Time Out

Have you ever had the experience of being so focused on what you’re doing and then hit a wall with making progress?  Maybe you tell yourself something like “I’m not getting out of this chair until I finish __________ (task)” or “I can’t go to sleep until the _________ (activity) is done”.  And then, someone gently suggests that you put whatever it is down, relax, and come back to it later.  Initially, you think they’re crazy for suggesting something so stupid and then you begrudgingly take their advice and, lo and behold, it worked.  

When you’re in the throes of intensity, it’s hard to imagine how letting go and shifting gears could possibly yield a better result than forcing yourself to complete a task or keep a pace that is burning you out.  When I talk to clients about the value of taking a break from the “have tos” and “shoulds” running their lives, the thought of it feels more threatening than freeing; from their perspective, taking time to rest and repair is the equivalent of being behind the eight ball.  The irony, of course, is that we would probably not be talking if they were actually in front of the eight ball.  If go-go-go or do-do-do is the rhythm of your life, this one’s for you:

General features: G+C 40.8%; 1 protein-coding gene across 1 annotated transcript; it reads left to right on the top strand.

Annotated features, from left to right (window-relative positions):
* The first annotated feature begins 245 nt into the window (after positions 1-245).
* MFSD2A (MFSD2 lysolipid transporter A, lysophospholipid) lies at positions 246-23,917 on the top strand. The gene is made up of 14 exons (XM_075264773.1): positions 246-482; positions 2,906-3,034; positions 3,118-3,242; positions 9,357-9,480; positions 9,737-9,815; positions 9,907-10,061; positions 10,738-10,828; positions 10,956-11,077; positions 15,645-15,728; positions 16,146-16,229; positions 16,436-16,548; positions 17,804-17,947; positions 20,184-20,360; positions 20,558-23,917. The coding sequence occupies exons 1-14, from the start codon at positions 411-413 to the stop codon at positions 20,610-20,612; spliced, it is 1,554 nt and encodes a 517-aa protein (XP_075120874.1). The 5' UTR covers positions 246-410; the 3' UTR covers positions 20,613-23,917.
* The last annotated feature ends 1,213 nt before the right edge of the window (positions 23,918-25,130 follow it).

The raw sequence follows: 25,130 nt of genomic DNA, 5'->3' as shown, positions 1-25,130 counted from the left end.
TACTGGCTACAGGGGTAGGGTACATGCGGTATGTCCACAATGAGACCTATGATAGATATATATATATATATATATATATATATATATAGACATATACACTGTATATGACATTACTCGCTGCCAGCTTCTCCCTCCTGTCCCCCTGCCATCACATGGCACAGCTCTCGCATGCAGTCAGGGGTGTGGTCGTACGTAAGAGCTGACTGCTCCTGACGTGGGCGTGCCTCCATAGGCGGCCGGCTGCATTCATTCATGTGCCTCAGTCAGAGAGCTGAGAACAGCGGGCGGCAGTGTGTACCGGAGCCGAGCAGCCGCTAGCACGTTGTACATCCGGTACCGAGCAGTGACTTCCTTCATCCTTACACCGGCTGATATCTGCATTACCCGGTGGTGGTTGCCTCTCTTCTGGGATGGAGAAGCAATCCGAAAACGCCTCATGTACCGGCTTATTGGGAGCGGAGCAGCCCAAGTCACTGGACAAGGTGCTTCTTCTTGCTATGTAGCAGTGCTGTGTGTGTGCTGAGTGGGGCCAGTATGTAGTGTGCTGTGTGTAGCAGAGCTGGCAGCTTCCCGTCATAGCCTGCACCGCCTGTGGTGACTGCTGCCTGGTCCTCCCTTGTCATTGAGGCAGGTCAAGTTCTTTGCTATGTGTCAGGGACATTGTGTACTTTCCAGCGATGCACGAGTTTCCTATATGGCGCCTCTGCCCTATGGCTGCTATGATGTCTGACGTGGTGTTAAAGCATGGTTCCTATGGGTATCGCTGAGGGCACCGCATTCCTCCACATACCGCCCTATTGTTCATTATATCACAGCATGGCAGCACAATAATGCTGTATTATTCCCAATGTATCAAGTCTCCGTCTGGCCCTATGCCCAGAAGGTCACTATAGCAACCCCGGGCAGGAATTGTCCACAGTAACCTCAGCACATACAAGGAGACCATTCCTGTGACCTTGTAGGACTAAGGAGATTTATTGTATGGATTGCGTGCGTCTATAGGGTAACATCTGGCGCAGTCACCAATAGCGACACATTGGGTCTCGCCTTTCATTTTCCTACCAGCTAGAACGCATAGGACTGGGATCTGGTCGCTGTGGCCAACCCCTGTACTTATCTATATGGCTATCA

The Mountain 

If the mountain seems too big today then climb a hill instead
if the morning brings you sadness it’s okay to stay in bed
if the day ahead weighs heavy and your plans feel like a curse
there’s no shame in re-arranging don’t make yourself feel worse
if a shower stings like needles and a bath feels like you’ll drown
if you haven’t washed your hair for days don’t throw away your crown
a day is not a lifetime a rest is not defeat
don’t think of it as failure just a quiet kind retreat
it’s okay to take a moment from an anxious fractured mind
the world will not stop turning while you get realigned
the mountain will still be there when you want to try again
so climb it in your own time and love yourself til then

~Laura Ding-Edwards